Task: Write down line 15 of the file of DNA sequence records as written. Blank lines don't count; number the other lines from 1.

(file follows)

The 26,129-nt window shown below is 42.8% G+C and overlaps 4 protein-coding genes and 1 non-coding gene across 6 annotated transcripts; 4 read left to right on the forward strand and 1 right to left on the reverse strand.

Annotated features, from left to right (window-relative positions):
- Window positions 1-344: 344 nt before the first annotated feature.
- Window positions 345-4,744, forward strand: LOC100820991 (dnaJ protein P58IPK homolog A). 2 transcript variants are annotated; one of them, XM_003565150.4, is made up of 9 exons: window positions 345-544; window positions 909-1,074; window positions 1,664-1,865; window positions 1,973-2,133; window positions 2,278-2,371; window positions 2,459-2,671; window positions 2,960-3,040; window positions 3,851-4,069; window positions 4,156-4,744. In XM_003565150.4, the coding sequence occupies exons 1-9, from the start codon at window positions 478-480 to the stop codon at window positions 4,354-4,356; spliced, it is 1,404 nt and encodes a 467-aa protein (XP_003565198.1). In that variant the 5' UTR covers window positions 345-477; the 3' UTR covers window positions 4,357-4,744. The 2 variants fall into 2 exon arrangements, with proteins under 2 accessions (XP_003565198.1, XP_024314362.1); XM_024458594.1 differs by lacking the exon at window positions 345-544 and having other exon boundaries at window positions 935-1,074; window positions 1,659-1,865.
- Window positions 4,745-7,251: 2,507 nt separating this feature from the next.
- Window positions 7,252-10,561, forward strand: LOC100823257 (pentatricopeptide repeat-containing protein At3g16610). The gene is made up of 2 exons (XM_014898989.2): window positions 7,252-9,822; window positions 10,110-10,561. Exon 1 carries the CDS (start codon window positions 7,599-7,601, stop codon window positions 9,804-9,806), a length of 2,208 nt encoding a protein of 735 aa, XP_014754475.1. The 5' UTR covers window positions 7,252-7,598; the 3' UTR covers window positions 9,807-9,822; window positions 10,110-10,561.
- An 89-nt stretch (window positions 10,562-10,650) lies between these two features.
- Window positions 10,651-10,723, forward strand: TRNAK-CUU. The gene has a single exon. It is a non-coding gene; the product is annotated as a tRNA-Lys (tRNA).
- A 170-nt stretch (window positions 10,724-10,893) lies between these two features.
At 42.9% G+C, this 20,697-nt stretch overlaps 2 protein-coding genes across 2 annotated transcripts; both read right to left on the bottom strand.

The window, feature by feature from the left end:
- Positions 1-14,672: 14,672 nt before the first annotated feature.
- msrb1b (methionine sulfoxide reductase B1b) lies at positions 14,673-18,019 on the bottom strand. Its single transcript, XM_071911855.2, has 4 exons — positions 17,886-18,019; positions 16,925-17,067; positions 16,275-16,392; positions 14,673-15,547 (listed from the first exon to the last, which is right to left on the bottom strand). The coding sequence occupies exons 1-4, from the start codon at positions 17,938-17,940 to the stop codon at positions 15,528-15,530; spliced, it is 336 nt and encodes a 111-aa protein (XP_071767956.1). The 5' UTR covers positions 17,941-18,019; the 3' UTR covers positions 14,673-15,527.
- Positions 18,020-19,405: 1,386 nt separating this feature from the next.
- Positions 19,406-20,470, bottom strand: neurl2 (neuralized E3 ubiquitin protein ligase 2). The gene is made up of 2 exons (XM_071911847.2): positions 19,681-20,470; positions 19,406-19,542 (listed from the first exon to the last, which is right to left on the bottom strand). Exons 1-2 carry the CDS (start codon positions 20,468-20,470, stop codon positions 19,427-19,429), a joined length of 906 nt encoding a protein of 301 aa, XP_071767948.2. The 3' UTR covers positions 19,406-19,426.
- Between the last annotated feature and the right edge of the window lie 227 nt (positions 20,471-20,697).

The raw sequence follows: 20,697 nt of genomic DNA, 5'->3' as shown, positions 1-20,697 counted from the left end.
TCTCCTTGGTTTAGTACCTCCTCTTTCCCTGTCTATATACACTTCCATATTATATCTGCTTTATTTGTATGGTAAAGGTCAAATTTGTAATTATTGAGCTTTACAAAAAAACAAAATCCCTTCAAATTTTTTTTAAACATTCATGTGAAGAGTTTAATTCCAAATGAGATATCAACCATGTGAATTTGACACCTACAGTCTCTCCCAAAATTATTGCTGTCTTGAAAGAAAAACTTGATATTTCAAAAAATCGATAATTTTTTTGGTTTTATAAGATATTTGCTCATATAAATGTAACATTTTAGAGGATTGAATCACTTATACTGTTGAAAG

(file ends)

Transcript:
- Positions 19,406-20,470, bottom strand: neurl2 (neuralized E3 ubiquitin protein ligase 2). The gene is made up of 2 exons (XM_071911847.2): positions 19,681-20,470; positions 19,406-19,542 (listed from the first exon to the last, which is right to left on the bottom strand). Exons 1-2 carry the CDS (start codon positions 20,468-20,470, stop codon positions 19,427-19,429), a joined length of 906 nt encoding a protein of 301 aa, XP_071767948.2. The 3' UTR covers positions 19,406-19,426.